How does the Adaptive Test format work?

We've put together an article with a very helpful analogy. Click here to read our article entitled "Adaptive Testing Explained".

Can I cancel my score if I do badly?

Yes, but you must do so before you see your test score. Once your score has been reported to you, you do not have the chance to cancel. In most cases, canceling your score is a bad idea. The only cases in which we would recommend canceling are those in which you had an extreme circumstance which caused a very poor performance (illness, bad testing environment, etc.). Usually, people think they did worse than they actually did. Remember that even if you don't cancel and do poorly, you do have the chance to take the test again.

How long will my GMAT score be good for?

According to GMAC, GMAT scores are good for 5 years. Please note that all your scores during the past five years will be reported on your score card to schools.




Specific GMAT Questions

What's a good plan for studying for the GMAT?


This will depend on how much time you have and how much you would like to increase your score. We've put together Game Plans for several of the most common routes. Click here to pick a Game Plan that suits you best.

I have a score of XXX with a GPA of 3.XX from Some University and I'm wondering what schools would be best for me?

First, you'll want to determine where you can get in. A great place to start is the U.S. News & World Report Business School Rankings. This will give you the average GMAT score at the top 50 business schools in the country. From this you should be able to get a pretty good estimate of the schools that might accept you. Just because your GMAT is lower than the average obviously doesn't mean that you won't get in, it will just make it less likely.

After figuring out where you can get in, you'll want to figure out the best match for you. Consider your interests. What type of job do you want upon graduation? What part of the country would you like to live in? The answer to which school you should go to is beyond the scope of this site, but you should be able to find some good books at your local bookstore or library which will give you additional information.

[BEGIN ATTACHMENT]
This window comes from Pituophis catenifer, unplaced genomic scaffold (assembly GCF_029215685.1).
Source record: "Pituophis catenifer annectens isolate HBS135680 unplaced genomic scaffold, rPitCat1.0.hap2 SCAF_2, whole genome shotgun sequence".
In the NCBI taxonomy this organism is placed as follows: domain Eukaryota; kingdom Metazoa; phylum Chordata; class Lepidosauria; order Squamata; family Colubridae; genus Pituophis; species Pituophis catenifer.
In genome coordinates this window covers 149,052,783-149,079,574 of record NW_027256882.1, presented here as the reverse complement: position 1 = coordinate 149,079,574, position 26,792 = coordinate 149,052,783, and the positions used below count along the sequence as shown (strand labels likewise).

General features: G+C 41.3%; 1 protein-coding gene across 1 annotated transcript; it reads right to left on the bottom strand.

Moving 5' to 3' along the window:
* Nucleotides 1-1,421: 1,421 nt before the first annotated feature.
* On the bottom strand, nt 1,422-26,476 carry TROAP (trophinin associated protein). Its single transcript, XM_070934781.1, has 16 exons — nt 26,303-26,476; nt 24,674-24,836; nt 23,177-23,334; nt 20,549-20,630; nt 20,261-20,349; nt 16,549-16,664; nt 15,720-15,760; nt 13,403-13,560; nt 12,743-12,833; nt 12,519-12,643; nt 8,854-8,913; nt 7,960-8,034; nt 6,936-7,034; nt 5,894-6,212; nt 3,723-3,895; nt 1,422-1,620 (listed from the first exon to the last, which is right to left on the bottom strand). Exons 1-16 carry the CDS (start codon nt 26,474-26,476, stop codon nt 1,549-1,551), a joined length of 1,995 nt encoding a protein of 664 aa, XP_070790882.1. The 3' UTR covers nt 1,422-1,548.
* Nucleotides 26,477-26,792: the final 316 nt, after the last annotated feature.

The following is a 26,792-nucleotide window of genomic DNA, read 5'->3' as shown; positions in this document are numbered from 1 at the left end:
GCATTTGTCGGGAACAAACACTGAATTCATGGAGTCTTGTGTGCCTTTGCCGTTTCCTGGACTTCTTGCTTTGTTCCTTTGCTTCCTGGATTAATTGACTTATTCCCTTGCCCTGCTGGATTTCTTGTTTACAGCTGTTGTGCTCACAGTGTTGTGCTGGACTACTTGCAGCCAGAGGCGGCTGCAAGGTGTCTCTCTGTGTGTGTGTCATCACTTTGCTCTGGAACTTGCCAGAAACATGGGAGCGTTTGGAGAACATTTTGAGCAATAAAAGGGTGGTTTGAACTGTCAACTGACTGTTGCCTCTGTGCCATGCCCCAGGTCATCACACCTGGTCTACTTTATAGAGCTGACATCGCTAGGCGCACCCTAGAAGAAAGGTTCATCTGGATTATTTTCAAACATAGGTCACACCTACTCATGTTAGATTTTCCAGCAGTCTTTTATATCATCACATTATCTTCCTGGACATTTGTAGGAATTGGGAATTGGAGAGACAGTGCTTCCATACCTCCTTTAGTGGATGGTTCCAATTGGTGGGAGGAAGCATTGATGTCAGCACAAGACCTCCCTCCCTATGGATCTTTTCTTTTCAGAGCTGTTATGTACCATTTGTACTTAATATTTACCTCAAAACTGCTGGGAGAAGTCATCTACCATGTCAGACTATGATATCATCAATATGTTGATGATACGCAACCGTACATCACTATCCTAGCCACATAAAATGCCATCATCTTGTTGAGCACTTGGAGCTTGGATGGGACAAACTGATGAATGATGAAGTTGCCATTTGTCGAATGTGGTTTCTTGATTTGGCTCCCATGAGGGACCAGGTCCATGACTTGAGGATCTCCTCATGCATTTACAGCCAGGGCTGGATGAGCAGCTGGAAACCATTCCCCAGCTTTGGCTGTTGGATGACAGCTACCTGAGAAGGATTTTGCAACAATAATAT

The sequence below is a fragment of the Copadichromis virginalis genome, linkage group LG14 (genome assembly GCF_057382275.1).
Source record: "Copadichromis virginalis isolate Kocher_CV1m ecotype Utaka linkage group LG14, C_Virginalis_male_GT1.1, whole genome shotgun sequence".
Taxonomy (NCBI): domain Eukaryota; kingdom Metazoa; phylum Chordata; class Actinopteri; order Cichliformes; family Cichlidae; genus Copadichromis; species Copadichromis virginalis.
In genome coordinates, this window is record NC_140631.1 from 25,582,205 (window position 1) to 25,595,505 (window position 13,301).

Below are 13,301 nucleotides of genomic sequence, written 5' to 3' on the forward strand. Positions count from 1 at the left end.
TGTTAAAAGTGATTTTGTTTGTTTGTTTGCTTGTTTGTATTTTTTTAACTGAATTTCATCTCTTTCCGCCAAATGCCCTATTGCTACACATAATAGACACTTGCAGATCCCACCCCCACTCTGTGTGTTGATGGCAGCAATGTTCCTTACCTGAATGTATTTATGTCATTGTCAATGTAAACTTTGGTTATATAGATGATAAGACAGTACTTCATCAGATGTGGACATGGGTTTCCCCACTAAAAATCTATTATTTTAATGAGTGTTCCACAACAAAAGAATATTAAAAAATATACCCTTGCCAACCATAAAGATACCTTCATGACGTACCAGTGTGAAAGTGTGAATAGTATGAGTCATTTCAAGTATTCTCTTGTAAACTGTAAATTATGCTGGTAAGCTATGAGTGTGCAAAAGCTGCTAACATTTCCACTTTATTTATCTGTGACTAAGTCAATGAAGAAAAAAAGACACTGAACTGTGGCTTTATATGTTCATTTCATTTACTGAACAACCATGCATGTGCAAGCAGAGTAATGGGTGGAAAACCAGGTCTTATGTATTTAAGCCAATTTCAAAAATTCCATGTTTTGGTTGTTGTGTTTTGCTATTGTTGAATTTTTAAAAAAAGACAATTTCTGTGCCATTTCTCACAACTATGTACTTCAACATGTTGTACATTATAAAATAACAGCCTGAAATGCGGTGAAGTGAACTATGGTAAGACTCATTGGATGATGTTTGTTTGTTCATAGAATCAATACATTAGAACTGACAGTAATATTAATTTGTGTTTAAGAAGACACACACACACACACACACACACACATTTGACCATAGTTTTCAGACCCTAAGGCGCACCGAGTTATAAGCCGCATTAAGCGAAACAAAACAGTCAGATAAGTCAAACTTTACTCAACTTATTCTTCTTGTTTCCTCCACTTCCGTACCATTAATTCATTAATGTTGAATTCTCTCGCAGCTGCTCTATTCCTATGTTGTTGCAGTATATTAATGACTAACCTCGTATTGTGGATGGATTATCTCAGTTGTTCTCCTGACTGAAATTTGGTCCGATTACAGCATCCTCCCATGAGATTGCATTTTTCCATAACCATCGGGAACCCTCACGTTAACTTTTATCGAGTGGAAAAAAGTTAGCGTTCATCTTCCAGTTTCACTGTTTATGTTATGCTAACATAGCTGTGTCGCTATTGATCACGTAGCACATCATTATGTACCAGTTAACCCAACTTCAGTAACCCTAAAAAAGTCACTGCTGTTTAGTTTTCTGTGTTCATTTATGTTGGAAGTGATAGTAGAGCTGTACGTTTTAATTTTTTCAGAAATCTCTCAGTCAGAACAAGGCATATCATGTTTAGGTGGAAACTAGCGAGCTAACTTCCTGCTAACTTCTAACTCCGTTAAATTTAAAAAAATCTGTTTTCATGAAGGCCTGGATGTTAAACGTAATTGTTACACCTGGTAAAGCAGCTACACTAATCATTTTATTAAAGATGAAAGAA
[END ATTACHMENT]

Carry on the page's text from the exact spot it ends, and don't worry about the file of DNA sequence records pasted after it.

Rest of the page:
I'm looking to score high and want some tough questions. Where can I find them?

Two pieces of advice for those seeking tough questions:
Do the questions at the end of the math section in the latest edition of the Official Guide. These were arranged from easy to hard, so by just doing the last questions, you'll see what are considered the difficult ones. Click here for more info.

Use LSAT material. Some of the LSAT material is very similar to GMAT material, only more difficult. Click here for more info.



Questions about Test Prep Classes

Should I take a prep class through a company like Kaplan, Manhattan Review or the Princeton Review?

Remember that all prep courses are not created equal. We've written at article which deals with this common question. Click here read the article.

Which course is the best: Manhattan Review, Kaplan, or the Princeton Review?

Your first concern should be the quality of the instruction. We've put together an article that will give you advice on how best to do this. Do your homework and make sure to ask a lot of questions of any prospective test preparation center. It's your money and your GMAT score at stake.




Questions about GMAT Books and Software

What are the best GMAT books?


We've reviewed dozens of GMAT books and talked to hundreds of students who've used these books. We've narrowed down the list to a select few that are worthwhile. Click here for the list of GMATTutor.com Recommended books.

Is there anywhere where I can get free practice tests?

There sure is! We've put together a list of free GMAT practice tests. Click here to check them out. If you find more, send us an e-mail at desk@gmattutor.com and we'll be happy to include them.




Miscellaneous Questions

What is a "quandary" anyway?


According to Webster, a "quandary" is a "state of perplexity or doubt", as in "We hope this site cures most of your quandaries."